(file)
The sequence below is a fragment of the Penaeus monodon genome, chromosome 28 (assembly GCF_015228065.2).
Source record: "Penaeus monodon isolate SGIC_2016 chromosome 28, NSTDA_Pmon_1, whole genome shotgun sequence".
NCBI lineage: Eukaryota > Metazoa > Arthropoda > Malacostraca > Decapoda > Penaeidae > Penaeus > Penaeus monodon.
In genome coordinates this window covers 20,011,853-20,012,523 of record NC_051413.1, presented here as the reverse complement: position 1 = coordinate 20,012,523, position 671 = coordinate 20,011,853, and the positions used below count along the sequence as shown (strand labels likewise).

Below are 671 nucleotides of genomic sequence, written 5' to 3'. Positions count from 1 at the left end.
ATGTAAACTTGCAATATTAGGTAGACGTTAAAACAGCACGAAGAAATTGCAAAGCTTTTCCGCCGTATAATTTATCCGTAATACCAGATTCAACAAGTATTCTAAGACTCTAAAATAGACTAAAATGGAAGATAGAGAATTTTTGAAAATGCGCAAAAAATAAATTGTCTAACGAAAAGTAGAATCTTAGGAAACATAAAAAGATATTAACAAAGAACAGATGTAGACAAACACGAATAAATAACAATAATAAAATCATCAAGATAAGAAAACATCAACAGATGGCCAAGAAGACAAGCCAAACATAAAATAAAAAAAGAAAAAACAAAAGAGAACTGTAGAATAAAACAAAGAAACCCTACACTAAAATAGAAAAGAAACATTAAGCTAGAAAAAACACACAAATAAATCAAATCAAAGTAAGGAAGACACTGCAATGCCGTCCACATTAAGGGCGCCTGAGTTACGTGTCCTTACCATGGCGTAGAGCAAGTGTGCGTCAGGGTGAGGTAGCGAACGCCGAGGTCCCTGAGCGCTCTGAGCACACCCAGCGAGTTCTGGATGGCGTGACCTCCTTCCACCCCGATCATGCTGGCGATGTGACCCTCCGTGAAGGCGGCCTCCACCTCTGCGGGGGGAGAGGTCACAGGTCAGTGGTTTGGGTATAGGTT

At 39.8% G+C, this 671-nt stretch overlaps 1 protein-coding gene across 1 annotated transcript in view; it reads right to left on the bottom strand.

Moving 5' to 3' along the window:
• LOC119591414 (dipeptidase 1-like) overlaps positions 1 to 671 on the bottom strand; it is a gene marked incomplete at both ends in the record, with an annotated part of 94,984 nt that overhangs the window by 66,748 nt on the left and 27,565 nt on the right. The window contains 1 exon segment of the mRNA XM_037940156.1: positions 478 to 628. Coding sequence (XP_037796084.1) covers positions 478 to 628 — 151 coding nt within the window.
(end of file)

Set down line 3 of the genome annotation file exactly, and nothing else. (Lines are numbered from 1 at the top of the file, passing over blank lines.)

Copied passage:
NCBI lineage: Eukaryota > Metazoa > Arthropoda > Malacostraca > Decapoda > Penaeidae > Penaeus > Penaeus monodon.